Tuesday, August 31, 2010

The Power of Fear

When I went to Salem, Massachusetts a couple weeks ago, I had the chance to learn a little about the witch trials that took place there.   As I mentioned in an earlier post, it brought to mind that conventional wisdom can sometimes be a very dangerous thing.   As many of us know, fear is probably the most dominate emotion that controls our lives.   Our fears of rejection, failure, the unknown, and sometimes even success, can lead to behaviors that limit ourselves from realizing our true potential as a race and can cause societies do irrational things to alleviate that fear.   And do the leaders of societies recognize the power of fear and use it to manipulate its people by defining a convenient conventional wisdom?

Below is a brief snip from wikipedia that describes the initial events of the Salem witch trails.

In Salem Village in 1692, Betty Parris, age 9, and her cousin Abigail Williams, age 11, the daughter and niece (respectively) of the ReverendSamuel Parris, began to have fits described as "beyond the power of Epileptic Fits or natural disease to effect" by John Hale, minister in nearby Beverly.[13] The girls screamed, threw things about the room, uttered strange sounds, crawled under furniture, and contorted themselves into peculiar positions, according to the eyewitness account of Rev. Deodat Lawson, a former minister in the town. The girls complained of being pinched and pricked with pins. A doctor, historically assumed to be William Griggs, could find no physical evidence of any ailment. Other young women in the village began to exhibit similar behaviors. When Lawson preached in the Salem Village meetinghouse, he was interrupted several times by outbursts of the afflicted.[14]
The first three people accused and arrested for allegedly afflicting Betty Parris, Abigail Williams, 12-year-old Ann Putnam, Jr., and Elizabeth Hubbard were Sarah GoodSarah Osborne, and Tituba.[15] Sarah Good was homeless and known to beg for food or shelter from neighbors. Sarah Osborne had sex with her indentured servant and rarely attended church meetings. Tituba, as a slave of a different ethnicity than thePuritans, was an obvious target for accusations. All of these outcast women fit the description of the "usual suspects" for witchcraft accusations, and no one stood up for them. These women were brought before the local magistrates on the complaint of witchcraft and interrogated for several days, starting on March 1, 1692, then sent to jail (Boyer 3).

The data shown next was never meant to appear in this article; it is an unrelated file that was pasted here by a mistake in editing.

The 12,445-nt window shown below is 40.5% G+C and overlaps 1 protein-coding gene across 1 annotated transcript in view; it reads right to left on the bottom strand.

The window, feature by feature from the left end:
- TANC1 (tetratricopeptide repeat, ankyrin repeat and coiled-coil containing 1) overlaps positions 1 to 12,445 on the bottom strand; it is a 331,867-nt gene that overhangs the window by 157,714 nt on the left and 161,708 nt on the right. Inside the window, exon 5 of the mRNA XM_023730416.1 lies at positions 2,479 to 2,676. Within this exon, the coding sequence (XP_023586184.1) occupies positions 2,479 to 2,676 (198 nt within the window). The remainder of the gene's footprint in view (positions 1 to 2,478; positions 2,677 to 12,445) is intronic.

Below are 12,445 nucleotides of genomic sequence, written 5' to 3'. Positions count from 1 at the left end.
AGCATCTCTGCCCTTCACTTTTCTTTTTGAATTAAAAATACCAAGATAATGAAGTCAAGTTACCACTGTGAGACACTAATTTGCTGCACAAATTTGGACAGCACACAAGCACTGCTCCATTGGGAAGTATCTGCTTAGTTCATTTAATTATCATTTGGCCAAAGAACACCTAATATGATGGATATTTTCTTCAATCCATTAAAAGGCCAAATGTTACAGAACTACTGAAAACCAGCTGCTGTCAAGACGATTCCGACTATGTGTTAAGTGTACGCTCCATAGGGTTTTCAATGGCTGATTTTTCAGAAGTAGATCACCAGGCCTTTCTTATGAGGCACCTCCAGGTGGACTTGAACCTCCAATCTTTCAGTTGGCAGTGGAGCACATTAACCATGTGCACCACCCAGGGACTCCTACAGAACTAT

Other accusations followed in March: Martha CoreyDorothy Good (mistakenly called Dorcas Good in her arrest warrant) and Rebecca Nurse in Salem Village, and Rachel Clinton in nearby Ipswich. Martha Corey had voiced skepticism about the credibility of the girls' accusations, drawing attention to herself. The charges against her and Rebecca Nurse deeply troubled the community because Martha Corey was a full covenanted member of the Church in Salem Village, as was Rebecca Nurse in the Church in Salem Town. If such upstanding people could be witches, then anybody could be a witch, and church membership was no protection from accusation. Dorothy Good, the daughter of Sarah Good, was only 4 years old, and when questioned by the magistrates her answers were construed as a confession, implicating her mother. In Ipswich, Rachel Clinton was arrested for witchcraft at the end of March[16] on charges unrelated to the afflictions of the girls in Salem Village.

The people of Salem were fearful of the uncontrollable behavior of the young girls and the possibility of it spreading to others in the community.   Something had to be done.  Because the science of the day could not explain what was happening, the community accepted the explanation that witchcraft must be the cause, and the only way to eradicate the problem was to accuse woman of some mystical powers that were being used to threaten the town.   These 'witches' had to be eliminated.

Was this story created for economic and control reasons?   Did the land that some of these 'witches' own revert to others if convicted?

I look at the controversy over the Ground Zero Mosque and the anti Islamic sentiment surrounding it as a similar situation.   Most people in our country don't understand Islam and the people that practice it.  They think that the 1.6 billion Muslim people on our planet are terrorist and are fearful that any tolerance toward this religion is a threat to our survival.   The images of WTC only reinforces that.   Fear is causing people to act irrationally.    Is there a subliminal resentment that our economic woes are caused by the Islamic world because of our high reliance on their oil?   Could the mood swing to such that we begin to believe it is our moral obligation to 'take over' these countries to free the world of such vial people... and maybe get control of the oil.

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